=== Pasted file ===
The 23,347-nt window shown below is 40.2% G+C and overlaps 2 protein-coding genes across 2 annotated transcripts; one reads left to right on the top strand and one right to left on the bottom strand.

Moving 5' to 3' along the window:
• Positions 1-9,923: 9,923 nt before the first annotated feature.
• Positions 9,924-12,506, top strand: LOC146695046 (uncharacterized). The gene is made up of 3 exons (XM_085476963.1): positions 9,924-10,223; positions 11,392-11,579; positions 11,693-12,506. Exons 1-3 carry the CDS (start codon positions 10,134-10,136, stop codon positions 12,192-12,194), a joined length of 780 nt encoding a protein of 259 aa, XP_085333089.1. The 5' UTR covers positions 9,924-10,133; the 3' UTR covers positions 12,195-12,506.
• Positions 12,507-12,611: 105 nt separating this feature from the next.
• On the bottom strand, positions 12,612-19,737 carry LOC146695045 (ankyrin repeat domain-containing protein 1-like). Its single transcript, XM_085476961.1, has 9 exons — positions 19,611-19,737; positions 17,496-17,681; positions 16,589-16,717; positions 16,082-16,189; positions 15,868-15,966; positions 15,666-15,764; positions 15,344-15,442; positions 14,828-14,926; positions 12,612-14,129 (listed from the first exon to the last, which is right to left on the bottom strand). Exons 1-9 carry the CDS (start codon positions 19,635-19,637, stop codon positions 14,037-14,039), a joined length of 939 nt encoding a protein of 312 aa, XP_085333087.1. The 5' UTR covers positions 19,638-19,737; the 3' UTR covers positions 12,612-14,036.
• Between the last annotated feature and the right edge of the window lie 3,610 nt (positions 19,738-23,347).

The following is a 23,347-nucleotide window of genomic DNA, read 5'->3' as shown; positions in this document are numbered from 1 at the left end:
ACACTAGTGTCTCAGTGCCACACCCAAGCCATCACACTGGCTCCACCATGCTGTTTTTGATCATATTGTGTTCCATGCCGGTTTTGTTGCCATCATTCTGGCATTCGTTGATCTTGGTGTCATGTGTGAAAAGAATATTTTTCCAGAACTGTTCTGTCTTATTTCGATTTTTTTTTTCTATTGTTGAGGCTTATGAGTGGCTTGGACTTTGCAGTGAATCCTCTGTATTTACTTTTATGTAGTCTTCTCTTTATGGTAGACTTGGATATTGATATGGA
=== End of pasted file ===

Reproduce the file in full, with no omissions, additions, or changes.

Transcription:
The 23,347-nt window shown below is 40.2% G+C and overlaps 2 protein-coding genes across 2 annotated transcripts; one reads left to right on the top strand and one right to left on the bottom strand.

Moving 5' to 3' along the window:
• Positions 1-9,923: 9,923 nt before the first annotated feature.
• Positions 9,924-12,506, top strand: LOC146695046 (uncharacterized). The gene is made up of 3 exons (XM_085476963.1): positions 9,924-10,223; positions 11,392-11,579; positions 11,693-12,506. Exons 1-3 carry the CDS (start codon positions 10,134-10,136, stop codon positions 12,192-12,194), a joined length of 780 nt encoding a protein of 259 aa, XP_085333089.1. The 5' UTR covers positions 9,924-10,133; the 3' UTR covers positions 12,195-12,506.
• Positions 12,507-12,611: 105 nt separating this feature from the next.
• On the bottom strand, positions 12,612-19,737 carry LOC146695045 (ankyrin repeat domain-containing protein 1-like). Its single transcript, XM_085476961.1, has 9 exons — positions 19,611-19,737; positions 17,496-17,681; positions 16,589-16,717; positions 16,082-16,189; positions 15,868-15,966; positions 15,666-15,764; positions 15,344-15,442; positions 14,828-14,926; positions 12,612-14,129 (listed from the first exon to the last, which is right to left on the bottom strand). Exons 1-9 carry the CDS (start codon positions 19,635-19,637, stop codon positions 14,037-14,039), a joined length of 939 nt encoding a protein of 312 aa, XP_085333087.1. The 5' UTR covers positions 19,638-19,737; the 3' UTR covers positions 12,612-14,036.
• Between the last annotated feature and the right edge of the window lie 3,610 nt (positions 19,738-23,347).

The following is a 23,347-nucleotide window of genomic DNA, read 5'->3' as shown; positions in this document are numbered from 1 at the left end:
ACACTAGTGTCTCAGTGCCACACCCAAGCCATCACACTGGCTCCACCATGCTGTTTTTGATCATATTGTGTTCCATGCCGGTTTTGTTGCCATCATTCTGGCATTCGTTGATCTTGGTGTCATGTGTGAAAAGAATATTTTTCCAGAACTGTTCTGTCTTATTTCGATTTTTTTTTTCTATTGTTGAGGCTTATGAGTGGCTTGGACTTTGCAGTGAATCCTCTGTATTTACTTTTATGTAGTCTTCTCTTTATGGTAGACTTGGATATTGATATGGA